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LA College Football Notebook: Tech's thrashing of Illini no "upset"

Louisiana Tech handled Illinois with ease in Champagne this past Saturday.Louisiana Tech handled Illinois with ease in Champagne this past Saturday.

Why do people keep referring to Louisiana Tech's win at Illinois last Saturday as an upset?

When you win 52-24, that's not an upset. And it also wasn't a surprise, except maybe the amount of the final margin. But most who follow college football, and especially those in Louisiana who keep tabs, figured on the Bulldogs going to Champaign, Ill., and coming back with a win.

The Vegas betting line had Illinois as a 2 1/2-point favorite, but that was obviously just to balance the bets. Apparently, a lot more people bet on Big Ten teams nationally, so this line was more about getting similar numbers bet on each side than who was going to win.

Tech was dominant from the start, leading 21-7 after one quarter and forcing six Illinois turnovers while recording five quarterback sacks.

"I thought we played a lot more physical up front than we had before," said Bulldog coach Sonny Dykes, whose team is 3-0. "We made better plays on the football. I think we gained a lot of confidence in the first half."

The Bulldog offense has played with confidence all year. The 52 points, incredibly, is Tech's lowest output of the season after going for 56 against both Houston and Rice. Amazingly, the Bulldogs scored 52 points while running only 59 offensive plays and averaged almost seven yards per play.

Tech goes to Virginia for another non-conference battle this week, and apparently the national folks are starting to take notice. The Bulldogs, who received 28 points in the USA Today coaches poll (good for 33rd nationally if you're counting) and seven votes in the AP poll this week, are an early 2 1/2-point favorite.

And if the 'Dogs can pull off another road win this week, the only major roadblock between Tech and a perfect -- and shocking -- 12-0 season comes on Oct. 13 against Texas A&M. That game was originally scheduled for an Aug. 30 Thursday night season opener in Shreveport's Independence Stadium, but was moved due to the threat of Hurricane Isaac.

The rest of the schedule is littered with remnants of the WAC, which will go away as a football entity after this year when Tech romps to the league's final title.

BIG ONE SATURDAY: When UL looks for a defining moment in its 2011 season -- the one that wound up with the Ragin' Cajuns winning the R+L Carriers New Orleans Bowl in the Mercedes-Benz Superdome -- it's easy to pick it out. The Cajuns are hoping this weekend provides a little deja vu.

Cajun coach Mark Hudspeth said that if the Cajuns hadn't gone to Miami and taken a Sun Belt Conference-opening win over Florida International early last season, the rest -- nine wins and triumphing in their first-ever Division I bowl game -- might not have happened.

"That game expedited our progress," said Hudspeth, whose team finished at 9-4 in his first season after the Cajuns won only three times the previous year. "That gave us instant confidence, and when you have that, you start thinking that maybe you're a little better than you thought. It got us excited, and after that it seemed like we just played better each week."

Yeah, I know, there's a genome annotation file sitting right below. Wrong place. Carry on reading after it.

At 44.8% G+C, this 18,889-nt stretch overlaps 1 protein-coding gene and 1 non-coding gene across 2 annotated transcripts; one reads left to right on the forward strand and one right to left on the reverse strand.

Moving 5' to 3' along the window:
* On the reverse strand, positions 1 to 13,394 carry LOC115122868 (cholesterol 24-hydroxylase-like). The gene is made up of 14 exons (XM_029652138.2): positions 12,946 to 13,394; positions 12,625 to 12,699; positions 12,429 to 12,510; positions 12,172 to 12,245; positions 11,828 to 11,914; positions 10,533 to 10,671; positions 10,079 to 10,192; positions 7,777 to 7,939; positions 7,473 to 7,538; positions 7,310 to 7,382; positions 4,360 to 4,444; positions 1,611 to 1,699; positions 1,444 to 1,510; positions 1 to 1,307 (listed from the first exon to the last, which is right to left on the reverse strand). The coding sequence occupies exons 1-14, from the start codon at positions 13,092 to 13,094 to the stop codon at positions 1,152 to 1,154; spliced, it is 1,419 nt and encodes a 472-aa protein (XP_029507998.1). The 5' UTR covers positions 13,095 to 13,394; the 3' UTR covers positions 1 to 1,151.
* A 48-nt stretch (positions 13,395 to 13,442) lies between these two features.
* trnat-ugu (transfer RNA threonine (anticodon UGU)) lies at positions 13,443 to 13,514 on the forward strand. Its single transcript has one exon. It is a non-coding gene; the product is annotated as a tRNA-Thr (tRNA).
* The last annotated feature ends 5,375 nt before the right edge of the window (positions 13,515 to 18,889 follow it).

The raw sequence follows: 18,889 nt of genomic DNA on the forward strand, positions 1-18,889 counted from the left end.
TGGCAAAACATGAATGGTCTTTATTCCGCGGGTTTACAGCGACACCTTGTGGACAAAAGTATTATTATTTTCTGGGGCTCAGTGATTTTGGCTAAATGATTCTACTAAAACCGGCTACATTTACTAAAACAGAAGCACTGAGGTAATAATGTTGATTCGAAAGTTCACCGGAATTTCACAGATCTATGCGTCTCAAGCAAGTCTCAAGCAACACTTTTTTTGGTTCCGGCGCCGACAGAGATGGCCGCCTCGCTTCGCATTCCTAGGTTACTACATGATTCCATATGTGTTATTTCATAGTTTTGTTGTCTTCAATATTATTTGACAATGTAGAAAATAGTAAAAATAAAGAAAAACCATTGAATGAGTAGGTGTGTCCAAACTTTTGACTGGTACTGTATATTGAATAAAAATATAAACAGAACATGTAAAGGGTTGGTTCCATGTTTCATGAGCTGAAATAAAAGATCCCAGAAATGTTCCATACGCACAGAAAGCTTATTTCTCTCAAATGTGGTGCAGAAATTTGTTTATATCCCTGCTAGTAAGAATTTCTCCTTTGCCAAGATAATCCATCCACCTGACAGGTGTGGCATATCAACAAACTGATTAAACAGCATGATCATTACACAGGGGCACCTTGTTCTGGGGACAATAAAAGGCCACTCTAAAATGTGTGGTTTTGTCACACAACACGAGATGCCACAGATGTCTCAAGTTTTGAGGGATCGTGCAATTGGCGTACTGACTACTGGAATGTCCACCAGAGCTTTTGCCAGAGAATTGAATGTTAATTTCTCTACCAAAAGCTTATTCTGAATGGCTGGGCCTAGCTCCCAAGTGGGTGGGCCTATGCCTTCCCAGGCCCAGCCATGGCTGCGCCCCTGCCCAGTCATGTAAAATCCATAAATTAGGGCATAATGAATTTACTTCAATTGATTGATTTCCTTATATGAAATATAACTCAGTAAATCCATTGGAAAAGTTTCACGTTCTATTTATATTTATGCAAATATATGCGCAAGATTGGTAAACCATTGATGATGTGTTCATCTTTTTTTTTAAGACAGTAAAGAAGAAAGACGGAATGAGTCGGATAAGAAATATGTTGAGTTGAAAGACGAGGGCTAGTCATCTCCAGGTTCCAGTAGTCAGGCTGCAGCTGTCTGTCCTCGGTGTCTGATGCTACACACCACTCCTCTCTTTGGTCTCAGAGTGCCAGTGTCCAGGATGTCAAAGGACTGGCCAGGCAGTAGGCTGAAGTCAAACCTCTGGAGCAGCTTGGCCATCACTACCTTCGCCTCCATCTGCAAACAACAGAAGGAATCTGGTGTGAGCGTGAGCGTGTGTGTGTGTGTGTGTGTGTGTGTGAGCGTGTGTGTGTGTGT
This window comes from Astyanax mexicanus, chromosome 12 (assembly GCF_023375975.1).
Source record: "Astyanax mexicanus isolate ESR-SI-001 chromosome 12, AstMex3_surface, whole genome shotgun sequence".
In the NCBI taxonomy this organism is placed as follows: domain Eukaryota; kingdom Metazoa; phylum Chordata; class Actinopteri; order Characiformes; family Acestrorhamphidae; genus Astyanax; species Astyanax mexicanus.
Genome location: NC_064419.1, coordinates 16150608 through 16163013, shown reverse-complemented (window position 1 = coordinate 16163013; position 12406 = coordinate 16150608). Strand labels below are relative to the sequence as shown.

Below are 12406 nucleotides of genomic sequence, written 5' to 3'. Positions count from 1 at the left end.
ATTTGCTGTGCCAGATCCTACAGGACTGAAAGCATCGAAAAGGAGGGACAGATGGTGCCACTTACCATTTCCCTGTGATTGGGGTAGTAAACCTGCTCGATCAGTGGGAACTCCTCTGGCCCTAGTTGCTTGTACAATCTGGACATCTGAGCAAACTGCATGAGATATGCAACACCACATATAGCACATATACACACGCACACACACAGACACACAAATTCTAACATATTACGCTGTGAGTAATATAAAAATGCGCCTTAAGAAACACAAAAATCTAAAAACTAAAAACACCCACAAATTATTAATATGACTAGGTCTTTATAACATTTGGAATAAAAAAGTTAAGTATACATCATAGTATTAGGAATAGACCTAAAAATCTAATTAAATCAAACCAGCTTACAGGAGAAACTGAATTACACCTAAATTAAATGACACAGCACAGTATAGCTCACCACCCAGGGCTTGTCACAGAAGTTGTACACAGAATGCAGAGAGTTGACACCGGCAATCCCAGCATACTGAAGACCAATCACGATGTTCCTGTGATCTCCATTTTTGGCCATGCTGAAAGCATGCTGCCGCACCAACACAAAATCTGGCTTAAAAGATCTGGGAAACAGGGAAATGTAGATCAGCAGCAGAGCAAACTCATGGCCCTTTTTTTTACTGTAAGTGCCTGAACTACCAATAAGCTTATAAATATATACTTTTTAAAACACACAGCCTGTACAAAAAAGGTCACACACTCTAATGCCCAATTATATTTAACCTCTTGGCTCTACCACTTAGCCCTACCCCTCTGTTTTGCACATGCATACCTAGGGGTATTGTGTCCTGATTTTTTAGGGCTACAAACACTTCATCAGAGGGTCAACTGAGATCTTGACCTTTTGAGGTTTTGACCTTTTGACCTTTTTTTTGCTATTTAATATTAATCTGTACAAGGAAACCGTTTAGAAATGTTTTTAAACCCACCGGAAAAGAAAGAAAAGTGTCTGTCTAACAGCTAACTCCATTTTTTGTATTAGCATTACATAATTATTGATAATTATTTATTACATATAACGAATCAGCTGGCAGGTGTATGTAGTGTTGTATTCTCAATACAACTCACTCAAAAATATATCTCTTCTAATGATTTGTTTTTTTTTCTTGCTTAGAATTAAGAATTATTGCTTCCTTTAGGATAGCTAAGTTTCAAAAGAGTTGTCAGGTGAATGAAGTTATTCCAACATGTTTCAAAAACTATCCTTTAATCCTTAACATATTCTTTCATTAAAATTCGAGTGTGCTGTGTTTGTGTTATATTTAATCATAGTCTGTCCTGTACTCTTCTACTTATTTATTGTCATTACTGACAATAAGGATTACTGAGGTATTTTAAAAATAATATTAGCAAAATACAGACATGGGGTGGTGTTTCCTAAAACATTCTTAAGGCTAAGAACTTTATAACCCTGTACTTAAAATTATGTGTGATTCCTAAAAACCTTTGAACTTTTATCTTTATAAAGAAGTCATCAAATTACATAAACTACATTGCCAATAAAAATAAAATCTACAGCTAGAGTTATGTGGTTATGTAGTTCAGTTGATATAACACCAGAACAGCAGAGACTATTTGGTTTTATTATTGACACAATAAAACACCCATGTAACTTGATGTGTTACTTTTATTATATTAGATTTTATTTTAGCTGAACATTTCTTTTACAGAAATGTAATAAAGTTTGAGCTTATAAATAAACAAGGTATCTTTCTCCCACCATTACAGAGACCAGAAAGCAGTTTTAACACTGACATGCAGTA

That's the kind of jump-start and the kind of improvement the 2-1 Cajuns are after this Saturday, when they host FIU at 6 p.m. at Cajun Field in the conference home opener and the first of three home games in four weeks. Seven days later, the Cajuns entertain Tulane for Homecoming on Oct. 6, and host Arkansas State in a Tuesday night national-TV matchup on Oct. 23.

Mark Hudspeth and the Ragin' Cajuns still have their eyes firmly on the Sun Belt prize.Mark Hudspeth and the Ragin' Cajuns still have their eyes firmly on the Sun Belt prize.

Last year's 36-31 road win over the Panthers -- who were receiving votes in the AP poll after a 3-0 start that included wins over Louisville and Central Florida -- was part of an early six-game UL win streak and was the first of four straight Sun Belt wins.

"Winning there catapulted us," said senior quarterback Blaine Gautier. "It was big. They were knocking on the door of getting into the Top 25, and that helped us get started. It made us better."

It was also the first game that Gautier ran a one-man show at quarterback, after splitting time with Chris Masson through UL's first three outings. The Lutcher product responded with three touchdown passes in his coming-out party, and ended up throwing for a school-record 2,958 yards and 23 scores for the year.

The Cajun defense also rose to the task, stopping FIU on downs in UL territory with four minutes left and getting a game-saving Lionel Stokes interception at the Cajun 17 on the game's final play.

"A lot of it was we kept it simple down there last year," Hudspeth said. "We had a couple of new wrinkles, but mostly as a team that chemistry started to jell at that point. We settled on a quarterback in that game ... he had taken every rep in practice that week. That makes a difference."

Hudspeth is hoping for a similar spark this week against the 1-3 Panthers, who were picked as preseason favorites to win the Sun Belt title. FIU dropped a tight 28-21 home decision to No. 17 Louisville last Saturday, while the Cajuns were open following a struggling 65-24 loss at Oklahoma State the previous weekend.